...the ultimate class bifurcation based on drink is simpler than [what they're served in], and it cuts straight across the center of society, unmistakably dividing the top classes from the bottom. I'm speaking about the difference between dry and sweet. If the locution of "a Seven and Seven" is strange to you, if your nose wrinkles a bit at the idea of drinking a shot of Seagram's Seven Crown mixed with Seven-Up, you are safely at or near the top, or at least not deeply compromised by the sugar fixation at the bottom. Bourbon "and ginger" is another drink favored down there but virtually unknown higher up. Both these, like daiquiris and stinger mists, brandy Alexanders and sweet manhattans, are often consumed before dinner, suggesting that the apéritif principle is not well understood except by non-proles who have undertaken extensive, i.e., European, travels.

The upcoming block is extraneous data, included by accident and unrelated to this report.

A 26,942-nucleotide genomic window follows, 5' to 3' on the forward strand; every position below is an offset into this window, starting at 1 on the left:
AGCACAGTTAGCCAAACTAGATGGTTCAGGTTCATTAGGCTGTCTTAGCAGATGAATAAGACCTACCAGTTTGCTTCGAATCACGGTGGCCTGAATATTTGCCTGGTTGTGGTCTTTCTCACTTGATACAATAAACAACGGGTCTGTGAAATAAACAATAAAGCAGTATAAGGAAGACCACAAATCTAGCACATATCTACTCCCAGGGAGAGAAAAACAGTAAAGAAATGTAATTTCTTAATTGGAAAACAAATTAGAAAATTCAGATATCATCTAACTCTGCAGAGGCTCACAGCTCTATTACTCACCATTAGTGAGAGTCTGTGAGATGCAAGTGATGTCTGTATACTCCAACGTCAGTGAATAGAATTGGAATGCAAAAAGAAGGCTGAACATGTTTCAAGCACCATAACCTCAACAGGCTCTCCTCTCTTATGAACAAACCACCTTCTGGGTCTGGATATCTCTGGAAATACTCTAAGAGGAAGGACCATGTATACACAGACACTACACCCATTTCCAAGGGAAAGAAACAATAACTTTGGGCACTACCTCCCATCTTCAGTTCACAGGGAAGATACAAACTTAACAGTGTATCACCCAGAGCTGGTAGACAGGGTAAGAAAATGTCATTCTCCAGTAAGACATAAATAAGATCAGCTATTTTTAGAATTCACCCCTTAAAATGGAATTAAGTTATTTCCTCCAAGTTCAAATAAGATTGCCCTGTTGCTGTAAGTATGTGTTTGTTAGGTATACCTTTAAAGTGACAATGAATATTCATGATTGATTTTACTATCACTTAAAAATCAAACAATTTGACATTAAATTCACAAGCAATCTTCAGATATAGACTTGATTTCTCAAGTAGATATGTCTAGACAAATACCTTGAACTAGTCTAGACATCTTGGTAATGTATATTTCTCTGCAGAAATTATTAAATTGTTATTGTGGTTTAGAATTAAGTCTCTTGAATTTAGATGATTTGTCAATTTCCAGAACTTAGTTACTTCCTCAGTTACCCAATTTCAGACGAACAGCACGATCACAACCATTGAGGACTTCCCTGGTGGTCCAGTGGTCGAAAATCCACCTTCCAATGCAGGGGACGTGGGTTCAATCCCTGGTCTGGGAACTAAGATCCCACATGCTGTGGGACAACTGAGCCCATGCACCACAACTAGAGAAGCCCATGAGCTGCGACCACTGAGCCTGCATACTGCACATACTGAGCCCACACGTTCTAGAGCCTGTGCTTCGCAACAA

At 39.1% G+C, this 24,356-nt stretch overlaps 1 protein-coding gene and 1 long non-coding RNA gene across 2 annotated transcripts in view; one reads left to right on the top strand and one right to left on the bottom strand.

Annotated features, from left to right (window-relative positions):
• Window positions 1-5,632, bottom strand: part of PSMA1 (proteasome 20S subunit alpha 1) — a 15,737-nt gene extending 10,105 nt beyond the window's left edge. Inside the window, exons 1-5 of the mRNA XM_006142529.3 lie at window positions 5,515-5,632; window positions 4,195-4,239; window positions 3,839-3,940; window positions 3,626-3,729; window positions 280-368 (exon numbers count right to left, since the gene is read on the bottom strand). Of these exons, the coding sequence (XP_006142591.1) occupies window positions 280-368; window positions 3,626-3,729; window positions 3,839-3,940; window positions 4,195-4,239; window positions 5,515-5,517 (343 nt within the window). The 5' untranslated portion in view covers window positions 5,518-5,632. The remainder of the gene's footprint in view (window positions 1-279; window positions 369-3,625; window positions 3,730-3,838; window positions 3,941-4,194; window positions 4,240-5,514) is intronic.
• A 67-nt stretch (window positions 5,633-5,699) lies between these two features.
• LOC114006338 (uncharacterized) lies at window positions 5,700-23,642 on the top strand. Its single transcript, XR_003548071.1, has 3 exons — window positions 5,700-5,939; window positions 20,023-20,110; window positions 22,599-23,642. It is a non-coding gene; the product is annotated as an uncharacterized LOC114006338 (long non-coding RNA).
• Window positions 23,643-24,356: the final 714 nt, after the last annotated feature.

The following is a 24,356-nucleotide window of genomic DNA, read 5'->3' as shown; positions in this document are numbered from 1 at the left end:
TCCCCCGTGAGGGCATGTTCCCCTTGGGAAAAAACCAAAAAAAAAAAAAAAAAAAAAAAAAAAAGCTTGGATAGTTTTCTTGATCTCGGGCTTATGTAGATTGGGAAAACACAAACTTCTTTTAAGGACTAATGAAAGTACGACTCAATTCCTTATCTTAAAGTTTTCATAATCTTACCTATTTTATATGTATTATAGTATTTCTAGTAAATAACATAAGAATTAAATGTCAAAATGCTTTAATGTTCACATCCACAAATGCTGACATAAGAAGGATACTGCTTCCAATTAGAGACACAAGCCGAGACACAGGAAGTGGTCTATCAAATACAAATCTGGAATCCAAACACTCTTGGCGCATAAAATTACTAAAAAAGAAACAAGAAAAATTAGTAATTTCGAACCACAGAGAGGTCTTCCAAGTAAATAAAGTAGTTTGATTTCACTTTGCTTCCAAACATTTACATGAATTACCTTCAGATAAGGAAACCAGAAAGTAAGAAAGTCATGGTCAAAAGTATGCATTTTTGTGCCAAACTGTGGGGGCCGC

2 oz gin
1 oz fresh lemon juice
1 sugar cube (or half teaspoon simple sugar)
soda water (if desired)
Place the sugar cube at the bottom of a lowball glass, add the fresh lemon juice, and mash with the back of a spoon. Fill two-thirds with ice and the gin and stir for at least 30 seconds. Add soda water, if desired, and give a quick stir. Garnish with a lemon wedge.